Avalanche Transistor

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avalanche transistor

[′av·ə‚lanch tran′zis·tər]
A transistor that utilizes avalanche breakdown to produce chain generation of charge-carrying hole-electron pairs.
McGraw-Hill Dictionary of Scientific & Technical Terms, 6E, Copyright © 2003 by The McGraw-Hill Companies, Inc.
The following article is from The Great Soviet Encyclopedia (1979). It might be outdated or ideologically biased.

Avalanche Transistor


a transistor that operates stably at collector junction voltages approaching the breakdown voltage. Under such conditions, collision ionization occurs, leading to an increase in the number of charge carriers in the collector junction of the transistor. Stable operation of avalanche transistors in the near-breakdown region is due to the greater uniformity of electric field distribution over the area of the collector junction. Avalanche transistors are manufactured using epitaxial p+-p and n +-n structures; the base region of the transistor is produced by diffusion methods.

Peculiarities of avalanche transistors are the possibility of obtaining a negative resistance in the emitter-collector circuit and the rapid current buildup in the circuit. Avalanche transistors are used in generators of short pulses with a steep front; they make relatively simple the shaping of powerful current pulses (up to several amperes) with a pulse rise time of less than 10–9 sec. The possibility of generation by avalanche transistors of short pulses with a repetition frequency of up to 100 megahertz is used in coincidence circuits and sampling oscilloscopes. The existence of a region of negative resistance in the current-voltage characteristic of an avalanche transistor and the low effective value of the charge carrier transit time (from emitter to collector) make possible the use of such transistors in oscillators and amplifiers of electric oscillations in the decimeter and centimeter wavelength bands.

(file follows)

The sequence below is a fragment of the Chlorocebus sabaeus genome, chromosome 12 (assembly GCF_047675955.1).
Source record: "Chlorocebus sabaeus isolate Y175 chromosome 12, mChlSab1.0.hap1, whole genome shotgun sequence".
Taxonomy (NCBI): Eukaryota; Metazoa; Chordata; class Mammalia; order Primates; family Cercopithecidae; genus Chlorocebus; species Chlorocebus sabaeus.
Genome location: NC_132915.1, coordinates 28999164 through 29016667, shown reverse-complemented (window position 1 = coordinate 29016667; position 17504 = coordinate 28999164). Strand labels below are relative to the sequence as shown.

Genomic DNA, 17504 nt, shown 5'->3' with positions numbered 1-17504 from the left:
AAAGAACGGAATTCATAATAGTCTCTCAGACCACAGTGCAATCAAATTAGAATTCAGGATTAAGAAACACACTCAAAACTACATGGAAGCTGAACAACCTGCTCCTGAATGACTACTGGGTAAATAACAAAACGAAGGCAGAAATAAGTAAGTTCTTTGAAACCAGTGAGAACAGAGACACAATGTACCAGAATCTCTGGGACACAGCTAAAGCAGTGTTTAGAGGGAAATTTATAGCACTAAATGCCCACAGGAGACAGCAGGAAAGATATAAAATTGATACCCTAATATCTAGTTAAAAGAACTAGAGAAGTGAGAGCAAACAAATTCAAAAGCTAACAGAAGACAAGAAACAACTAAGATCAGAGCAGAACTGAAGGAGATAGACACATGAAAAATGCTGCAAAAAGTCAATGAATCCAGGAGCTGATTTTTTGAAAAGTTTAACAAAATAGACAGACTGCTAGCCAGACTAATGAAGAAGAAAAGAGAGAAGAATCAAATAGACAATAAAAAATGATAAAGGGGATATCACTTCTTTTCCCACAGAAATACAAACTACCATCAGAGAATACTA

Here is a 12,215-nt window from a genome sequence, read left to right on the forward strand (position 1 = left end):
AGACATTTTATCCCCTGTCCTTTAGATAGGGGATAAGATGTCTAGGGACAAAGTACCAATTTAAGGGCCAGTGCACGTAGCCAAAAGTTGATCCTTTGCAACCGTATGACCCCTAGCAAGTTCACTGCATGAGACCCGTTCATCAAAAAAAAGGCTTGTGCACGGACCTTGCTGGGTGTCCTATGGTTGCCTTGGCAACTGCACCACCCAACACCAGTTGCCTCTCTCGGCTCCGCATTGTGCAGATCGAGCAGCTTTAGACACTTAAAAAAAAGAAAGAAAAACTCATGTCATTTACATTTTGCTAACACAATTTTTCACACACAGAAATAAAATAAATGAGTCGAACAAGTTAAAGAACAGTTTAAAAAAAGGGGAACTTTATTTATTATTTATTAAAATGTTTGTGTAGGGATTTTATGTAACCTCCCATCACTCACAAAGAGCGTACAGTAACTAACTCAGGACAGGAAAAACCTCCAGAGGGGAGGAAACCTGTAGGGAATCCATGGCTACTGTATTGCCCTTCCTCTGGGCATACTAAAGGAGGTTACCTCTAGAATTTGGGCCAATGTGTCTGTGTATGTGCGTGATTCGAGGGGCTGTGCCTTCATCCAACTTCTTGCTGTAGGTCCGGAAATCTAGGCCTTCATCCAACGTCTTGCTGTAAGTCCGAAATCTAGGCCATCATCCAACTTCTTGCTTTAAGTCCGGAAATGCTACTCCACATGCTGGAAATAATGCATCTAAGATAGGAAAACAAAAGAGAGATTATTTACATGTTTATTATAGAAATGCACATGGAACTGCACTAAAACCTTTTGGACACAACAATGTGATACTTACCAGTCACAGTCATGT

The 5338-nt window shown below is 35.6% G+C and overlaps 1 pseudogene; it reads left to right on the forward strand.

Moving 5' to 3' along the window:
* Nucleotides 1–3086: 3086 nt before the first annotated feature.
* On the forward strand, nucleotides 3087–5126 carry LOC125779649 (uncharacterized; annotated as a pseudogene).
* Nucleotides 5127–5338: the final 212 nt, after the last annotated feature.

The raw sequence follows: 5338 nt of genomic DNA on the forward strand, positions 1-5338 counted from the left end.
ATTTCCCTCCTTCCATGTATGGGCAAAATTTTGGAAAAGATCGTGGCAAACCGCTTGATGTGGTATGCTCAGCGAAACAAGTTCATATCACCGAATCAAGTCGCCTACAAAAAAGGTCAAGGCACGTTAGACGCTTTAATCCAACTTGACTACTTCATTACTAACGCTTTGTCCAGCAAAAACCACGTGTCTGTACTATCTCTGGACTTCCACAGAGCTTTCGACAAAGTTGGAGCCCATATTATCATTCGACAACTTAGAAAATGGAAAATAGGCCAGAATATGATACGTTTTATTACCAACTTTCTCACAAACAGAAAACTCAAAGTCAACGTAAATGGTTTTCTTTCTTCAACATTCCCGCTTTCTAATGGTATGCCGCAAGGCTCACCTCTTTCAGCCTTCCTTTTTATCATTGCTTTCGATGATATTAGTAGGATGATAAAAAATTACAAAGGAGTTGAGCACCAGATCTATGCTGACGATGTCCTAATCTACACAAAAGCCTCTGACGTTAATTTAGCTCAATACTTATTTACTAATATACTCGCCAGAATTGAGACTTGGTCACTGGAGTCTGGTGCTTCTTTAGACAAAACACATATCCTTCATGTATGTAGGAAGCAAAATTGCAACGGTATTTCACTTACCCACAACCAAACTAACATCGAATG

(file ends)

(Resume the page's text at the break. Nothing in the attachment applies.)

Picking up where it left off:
The Great Soviet Encyclopedia, 3rd Edition (1970-1979). © 2010 The Gale Group, Inc. All rights reserved.
References in periodicals archive ?
Noise level ([T.sub.n] and ENR) for the avalanche transistor circuit is compared with some other noise sources in Table I.
To demonstrate the mechanism behind the observed random pulses in the avalanche transistor circuit, we propose a phenomenological analog model, which is presented in Fig.
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Figure 6 shows a typical impulse generator circuit using an avalanche transistor. Short impulses will be generated when the trigger source excites the base of the transistor.
TABLE I TYPE OF PULSE SOURCES AND THEIR CHARACTERISTICS (5) Best Available Risetime at Type Step/Pulse Amplitude Notes Mercury switch step 70 ps 300 V max PRF = 200 Hz Avalanche transistor pulse 150 ps 12 V device selection necessary Tunnel diode step 25 ps 0.25 V fastest transition time 100 ps 1.0 V 60 ps 20 V commercially available Step recovery step 100 ps 50 V specially ordered 200 ps 200 V four-stack Avalanche diode impulse 400 ps 125 V MHz rep.
Based on the best available rise time at amplitude in Table 1, it is clear that avalanche transistors, tunnel diodes and step recovery diodes are the best choices for low power ultra-short pulse generation.
Moreover, particular instances of the subcomponents and methodologies were also known -- avalanche transistor switches, light responsive switches, use of subcarriers in coding pulse trains, leading edge detectors, ring demodulators, monostable multi-vibrator detectors, integration and averaging matched filters, template signal match detectors, correlation d etectors, signal integrators, synchronous detectors and antennas driven by a stepped amplitude input.
TYPICAL CHARACTERISTICS OF PULSE SOURCES Type Step-Pulse Best Available Risetime at Amplitude Mercury switch step 70 ps 300 V Avalanche transistor pulse 150 ps 12 V Tunnel diode step 25 ps 0.25 V 100 ps 1.0 V 60 ps 20 V Step recovery step 100 ps 50 V 200 ps 200 V Hertzian impulse; also 100 ps 1000 V pulse modulated 1 ns 1000 V Avalanche diode impulse 400 ps 125 V Type Notes Mercury switch max PRF = 200 Hz Avalanche transistor device selection necessary Tunnel diode fastest transition time commercially available Step recovery specially ordered four-stack Hertzian limited lifetime, sparkgap Avalanche diode Megahertz repitition rate
A simple method of generating UWB signals is to use avalanche transistors and has been known for many years.